ERIC Number: ED210576
Record Type: RIE
Publication Date: 1981-Apr
The Function of Direct and Vicarious Reinforcement in Human Learning.
Owens, Carl R.; And Others
The role of reinforcement has long been an issue in learning theory. The effects of reinforcement in learning were investigated under circumstances which made the information necessary for correct performance equally available to reinforced and nonreinforced subjects. Fourth graders (N=36) were given a pre-test of 20 items from the Peabody Picture Vocabulary Test, selected to be above the subjects' ability level. Subjects were randomly assigned to four treatment groups as either performers or observers. A performer and an observer were paired for a learning session. For half of the pairs, the performer was reinforced after each correct choice. For the other pairs, no reinforcement was given. All subjects could look up correct answers. Ten days later subjects were given a post-test on the 20 items and received a nickel for each correct choice. Analysis of pre-test to post-test improvement in number of correct items revealed significant learning for all groups. Differential treatment effects examined in a two-way analysis of covariance performed on post-test scores yielded no significant effects of either reinforcement or degree of participation. Results suggest that when relevant information is equally available under reinforcement and nonreinforcement procedures, subjects learn equally well under each procedure. (Author/NRB)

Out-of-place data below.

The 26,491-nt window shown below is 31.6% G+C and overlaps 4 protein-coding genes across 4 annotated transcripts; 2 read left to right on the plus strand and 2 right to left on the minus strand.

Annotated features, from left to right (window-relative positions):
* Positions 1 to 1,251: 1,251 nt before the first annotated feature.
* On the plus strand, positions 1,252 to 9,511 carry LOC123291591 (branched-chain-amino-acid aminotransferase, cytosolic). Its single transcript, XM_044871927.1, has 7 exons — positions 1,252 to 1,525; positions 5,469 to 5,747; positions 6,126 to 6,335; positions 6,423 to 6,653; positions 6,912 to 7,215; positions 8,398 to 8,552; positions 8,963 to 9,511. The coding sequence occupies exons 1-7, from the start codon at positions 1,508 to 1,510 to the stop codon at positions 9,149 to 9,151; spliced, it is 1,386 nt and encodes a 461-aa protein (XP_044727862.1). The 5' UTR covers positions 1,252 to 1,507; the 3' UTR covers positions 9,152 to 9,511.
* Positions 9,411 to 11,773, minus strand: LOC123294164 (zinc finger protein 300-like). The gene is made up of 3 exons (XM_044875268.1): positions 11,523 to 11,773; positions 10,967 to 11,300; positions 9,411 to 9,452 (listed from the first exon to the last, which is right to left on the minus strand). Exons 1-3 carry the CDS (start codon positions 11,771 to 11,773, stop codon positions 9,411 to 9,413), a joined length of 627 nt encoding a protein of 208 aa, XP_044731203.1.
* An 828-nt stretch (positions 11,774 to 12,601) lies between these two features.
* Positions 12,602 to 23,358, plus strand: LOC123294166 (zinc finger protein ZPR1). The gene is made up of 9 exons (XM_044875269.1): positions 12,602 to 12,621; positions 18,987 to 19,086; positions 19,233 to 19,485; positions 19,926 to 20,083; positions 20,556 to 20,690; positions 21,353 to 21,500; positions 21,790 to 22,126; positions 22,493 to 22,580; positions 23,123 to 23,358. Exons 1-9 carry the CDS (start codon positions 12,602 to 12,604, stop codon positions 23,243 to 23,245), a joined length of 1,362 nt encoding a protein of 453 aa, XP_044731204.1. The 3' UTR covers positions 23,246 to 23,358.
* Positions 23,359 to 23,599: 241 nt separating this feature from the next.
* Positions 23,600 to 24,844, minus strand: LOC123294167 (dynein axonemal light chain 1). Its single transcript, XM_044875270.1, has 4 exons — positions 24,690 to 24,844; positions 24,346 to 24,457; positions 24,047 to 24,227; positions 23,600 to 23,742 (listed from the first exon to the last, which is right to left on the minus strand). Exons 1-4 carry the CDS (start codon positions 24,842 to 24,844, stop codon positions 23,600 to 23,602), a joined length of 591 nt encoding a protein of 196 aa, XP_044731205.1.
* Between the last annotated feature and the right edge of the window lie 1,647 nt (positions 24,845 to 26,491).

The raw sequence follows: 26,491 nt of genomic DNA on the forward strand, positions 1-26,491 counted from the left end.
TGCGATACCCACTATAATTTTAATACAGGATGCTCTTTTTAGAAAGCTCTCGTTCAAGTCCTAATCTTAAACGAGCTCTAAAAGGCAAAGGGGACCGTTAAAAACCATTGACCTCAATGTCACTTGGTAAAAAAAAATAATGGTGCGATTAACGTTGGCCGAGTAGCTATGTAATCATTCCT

Publication Type: Reports - Research; Speeches/Meeting Papers
Education Level: N/A
Authoring Institution: N/A
Note: Paper presented at the Annual Convention of the Southwestern Psychological Association (27th, Houston, TX, April 16-18, 1981).